Photo/IllutrationCherry blossoms flower along the Megurogawa river in Tokyo on Oct. 17. (Shun Matsumoto)

Dusk in autumn often evokes feelings of nostalgia.

Listening to the chirping of bugs and gazing at cirrocumulus clouds in the sky, haiku poet Sanki Saito (1900-1962) recalled sights and sounds from his elementary school days--the clanging of a bell from the ruins of a castle above his school, and a flock of raucous crows that looked like black sesame seeds scattered in the darkening sky.

Saito also noted in an essay that while the crows cawed, he and his mates headed home, each on their own way.

Our ears, eyes and skin “feel” those twilight hours while the nights become progressively longer.

I recently learned that plants also sense the lengthening of nights.

According to plant physiologist Osamu Tanaka, leaves “measure” the length of nights.

Tanaka reasons that plants perhaps need to know the changing of the seasons in advance if they are to time their budding and flowering right.

I thought that photosynthesis was the only job of leaves, but I have probably underestimated their role.

Out-of-season cherry blossoms are being reported across Japan, which is also believed to have something to do with the physiology of leaves.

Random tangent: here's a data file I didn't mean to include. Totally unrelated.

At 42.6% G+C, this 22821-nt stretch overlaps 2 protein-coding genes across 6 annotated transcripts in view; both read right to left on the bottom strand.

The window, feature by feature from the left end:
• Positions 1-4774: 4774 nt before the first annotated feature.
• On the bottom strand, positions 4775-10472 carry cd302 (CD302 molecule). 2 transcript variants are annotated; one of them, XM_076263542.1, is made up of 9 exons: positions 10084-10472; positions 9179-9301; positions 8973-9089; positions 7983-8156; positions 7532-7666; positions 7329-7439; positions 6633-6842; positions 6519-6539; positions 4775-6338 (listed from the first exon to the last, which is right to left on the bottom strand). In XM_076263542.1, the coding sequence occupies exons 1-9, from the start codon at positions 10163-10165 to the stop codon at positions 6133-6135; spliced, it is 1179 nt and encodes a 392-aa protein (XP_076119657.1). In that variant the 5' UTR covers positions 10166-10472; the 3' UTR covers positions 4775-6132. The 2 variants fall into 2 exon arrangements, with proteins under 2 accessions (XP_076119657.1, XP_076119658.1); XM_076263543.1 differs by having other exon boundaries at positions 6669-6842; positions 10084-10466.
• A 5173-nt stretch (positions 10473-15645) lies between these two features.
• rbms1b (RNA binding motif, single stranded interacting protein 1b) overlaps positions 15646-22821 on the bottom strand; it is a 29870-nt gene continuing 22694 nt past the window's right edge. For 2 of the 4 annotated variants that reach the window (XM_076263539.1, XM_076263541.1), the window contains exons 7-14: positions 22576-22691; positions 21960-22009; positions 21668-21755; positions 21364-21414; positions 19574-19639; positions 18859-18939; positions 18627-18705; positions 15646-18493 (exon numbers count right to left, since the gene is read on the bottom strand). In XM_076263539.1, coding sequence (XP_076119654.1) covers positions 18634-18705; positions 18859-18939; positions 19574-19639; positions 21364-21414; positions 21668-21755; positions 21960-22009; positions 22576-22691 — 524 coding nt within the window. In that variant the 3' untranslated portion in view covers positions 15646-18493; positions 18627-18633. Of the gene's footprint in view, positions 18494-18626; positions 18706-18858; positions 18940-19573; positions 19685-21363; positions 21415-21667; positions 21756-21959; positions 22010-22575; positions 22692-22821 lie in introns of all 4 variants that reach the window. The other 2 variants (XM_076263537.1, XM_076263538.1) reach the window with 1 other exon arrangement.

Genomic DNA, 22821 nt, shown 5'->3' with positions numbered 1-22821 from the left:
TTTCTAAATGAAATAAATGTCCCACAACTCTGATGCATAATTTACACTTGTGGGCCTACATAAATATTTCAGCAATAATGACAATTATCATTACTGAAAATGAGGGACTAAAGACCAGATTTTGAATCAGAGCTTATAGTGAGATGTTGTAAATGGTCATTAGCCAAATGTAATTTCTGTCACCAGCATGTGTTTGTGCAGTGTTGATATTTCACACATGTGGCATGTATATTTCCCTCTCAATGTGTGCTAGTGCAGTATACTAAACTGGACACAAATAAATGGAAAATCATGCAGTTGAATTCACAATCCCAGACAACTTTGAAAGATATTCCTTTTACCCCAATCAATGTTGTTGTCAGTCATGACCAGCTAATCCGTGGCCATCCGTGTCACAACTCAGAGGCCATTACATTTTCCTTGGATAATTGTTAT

Around this season, the leaves secrete plant hormones that regulate the growth of flower buds. But having been buffeted by typhoon winds containing seawater sprays, many leaves fell off. Coupled with prolonged unseasonably warm weather, the buds simply kept growing.

Hoping to enjoy cherry blossoms in the refreshing autumn air, I strolled along the Megurogawa river in Tokyo. Upon close scrutiny, I saw a white blossom or two, here and there. It appears that most of the buds will wait until spring to open.

The Japanese expression for out-of-season flowering is “kurui-zaki,” which literally translates as “insane flowering.”

This implies that the plants have gone crazy, which is not kind.

Just like us, the trees have been forced to suffer the consequences of the continuation of abnormal weather in this country.

--The Asahi Shimbun, Oct. 19

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Vox Populi, Vox Dei is a popular daily column that takes up a wide range of topics, including culture, arts and social trends and developments. Written by veteran Asahi Shimbun writers, the column provides useful perspectives on and insights into contemporary Japan and its culture.